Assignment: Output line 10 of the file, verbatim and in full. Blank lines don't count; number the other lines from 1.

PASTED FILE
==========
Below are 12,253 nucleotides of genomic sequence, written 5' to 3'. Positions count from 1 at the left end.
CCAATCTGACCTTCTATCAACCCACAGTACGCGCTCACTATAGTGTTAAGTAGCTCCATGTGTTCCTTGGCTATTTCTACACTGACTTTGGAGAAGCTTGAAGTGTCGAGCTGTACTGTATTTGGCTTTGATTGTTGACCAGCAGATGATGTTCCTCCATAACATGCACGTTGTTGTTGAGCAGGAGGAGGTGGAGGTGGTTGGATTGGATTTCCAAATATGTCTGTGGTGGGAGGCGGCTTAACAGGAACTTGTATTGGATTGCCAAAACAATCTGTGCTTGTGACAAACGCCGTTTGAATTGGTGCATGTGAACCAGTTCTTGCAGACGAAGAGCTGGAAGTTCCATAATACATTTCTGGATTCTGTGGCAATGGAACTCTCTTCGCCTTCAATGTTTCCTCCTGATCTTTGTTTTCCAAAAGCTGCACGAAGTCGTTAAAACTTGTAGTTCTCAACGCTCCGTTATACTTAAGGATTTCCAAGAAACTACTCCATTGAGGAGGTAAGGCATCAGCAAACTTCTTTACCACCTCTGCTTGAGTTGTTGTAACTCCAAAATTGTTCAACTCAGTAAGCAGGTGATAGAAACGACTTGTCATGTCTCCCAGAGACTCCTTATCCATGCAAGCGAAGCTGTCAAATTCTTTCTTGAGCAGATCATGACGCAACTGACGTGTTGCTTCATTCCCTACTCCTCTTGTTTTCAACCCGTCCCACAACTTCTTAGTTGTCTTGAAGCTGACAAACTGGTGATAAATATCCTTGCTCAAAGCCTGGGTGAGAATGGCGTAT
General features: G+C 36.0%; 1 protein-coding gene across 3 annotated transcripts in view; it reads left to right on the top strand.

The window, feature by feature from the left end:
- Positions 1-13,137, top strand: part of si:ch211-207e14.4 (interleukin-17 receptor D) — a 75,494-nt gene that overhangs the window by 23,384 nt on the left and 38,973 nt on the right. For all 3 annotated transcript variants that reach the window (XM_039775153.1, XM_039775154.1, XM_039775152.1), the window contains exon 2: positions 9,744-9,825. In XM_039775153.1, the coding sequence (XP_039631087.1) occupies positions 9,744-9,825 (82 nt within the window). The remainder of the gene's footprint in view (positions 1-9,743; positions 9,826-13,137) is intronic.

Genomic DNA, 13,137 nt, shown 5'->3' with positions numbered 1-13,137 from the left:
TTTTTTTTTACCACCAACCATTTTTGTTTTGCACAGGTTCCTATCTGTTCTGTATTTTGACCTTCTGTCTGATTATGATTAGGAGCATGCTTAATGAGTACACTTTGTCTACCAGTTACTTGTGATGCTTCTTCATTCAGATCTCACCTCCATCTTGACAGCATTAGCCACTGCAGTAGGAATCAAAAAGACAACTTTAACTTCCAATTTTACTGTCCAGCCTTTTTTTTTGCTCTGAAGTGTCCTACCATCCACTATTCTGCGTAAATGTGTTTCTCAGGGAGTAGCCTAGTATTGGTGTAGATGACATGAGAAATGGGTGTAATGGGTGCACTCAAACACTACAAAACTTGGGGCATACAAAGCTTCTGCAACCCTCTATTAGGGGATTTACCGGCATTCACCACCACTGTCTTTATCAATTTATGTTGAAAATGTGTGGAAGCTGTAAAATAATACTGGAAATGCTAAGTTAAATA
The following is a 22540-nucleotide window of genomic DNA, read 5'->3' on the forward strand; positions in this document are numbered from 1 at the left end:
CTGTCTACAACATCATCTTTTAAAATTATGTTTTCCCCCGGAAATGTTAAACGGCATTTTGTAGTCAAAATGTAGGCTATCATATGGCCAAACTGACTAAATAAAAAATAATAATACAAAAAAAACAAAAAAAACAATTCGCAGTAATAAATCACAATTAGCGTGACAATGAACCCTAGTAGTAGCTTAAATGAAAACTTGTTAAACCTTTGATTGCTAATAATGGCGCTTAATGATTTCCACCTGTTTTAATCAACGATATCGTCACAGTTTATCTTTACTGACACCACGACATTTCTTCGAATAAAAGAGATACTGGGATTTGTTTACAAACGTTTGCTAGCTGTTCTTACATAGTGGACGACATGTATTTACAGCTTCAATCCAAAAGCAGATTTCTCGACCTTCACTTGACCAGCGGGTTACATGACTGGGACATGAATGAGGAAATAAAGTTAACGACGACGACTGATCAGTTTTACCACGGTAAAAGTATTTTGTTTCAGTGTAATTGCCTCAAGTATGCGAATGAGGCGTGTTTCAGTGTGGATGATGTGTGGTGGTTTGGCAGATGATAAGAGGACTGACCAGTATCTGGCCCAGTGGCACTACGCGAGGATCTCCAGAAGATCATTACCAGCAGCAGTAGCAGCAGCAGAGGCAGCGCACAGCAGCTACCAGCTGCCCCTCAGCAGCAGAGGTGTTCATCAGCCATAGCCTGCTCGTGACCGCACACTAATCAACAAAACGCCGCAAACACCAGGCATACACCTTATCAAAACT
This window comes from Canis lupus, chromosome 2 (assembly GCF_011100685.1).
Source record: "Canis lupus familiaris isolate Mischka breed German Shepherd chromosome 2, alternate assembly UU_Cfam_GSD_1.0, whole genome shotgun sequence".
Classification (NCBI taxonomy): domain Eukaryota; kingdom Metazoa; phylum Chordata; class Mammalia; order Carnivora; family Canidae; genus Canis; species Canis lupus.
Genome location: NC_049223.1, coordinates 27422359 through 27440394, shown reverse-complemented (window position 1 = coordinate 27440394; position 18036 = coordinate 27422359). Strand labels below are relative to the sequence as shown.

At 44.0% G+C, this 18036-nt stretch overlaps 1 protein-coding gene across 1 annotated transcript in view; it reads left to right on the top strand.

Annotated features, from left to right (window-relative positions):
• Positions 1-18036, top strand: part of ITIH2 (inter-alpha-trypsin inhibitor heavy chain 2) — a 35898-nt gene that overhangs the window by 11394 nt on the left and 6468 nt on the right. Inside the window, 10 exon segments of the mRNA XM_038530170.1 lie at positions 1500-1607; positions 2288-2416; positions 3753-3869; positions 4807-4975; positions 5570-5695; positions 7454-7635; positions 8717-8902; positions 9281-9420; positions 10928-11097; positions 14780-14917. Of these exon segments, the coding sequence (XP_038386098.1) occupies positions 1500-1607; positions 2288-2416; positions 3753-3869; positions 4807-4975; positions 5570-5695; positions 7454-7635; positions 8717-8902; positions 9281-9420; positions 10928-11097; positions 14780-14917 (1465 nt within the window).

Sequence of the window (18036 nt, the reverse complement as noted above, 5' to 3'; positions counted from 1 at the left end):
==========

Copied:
This window comes from Canis lupus, chromosome 2 (assembly GCF_011100685.1).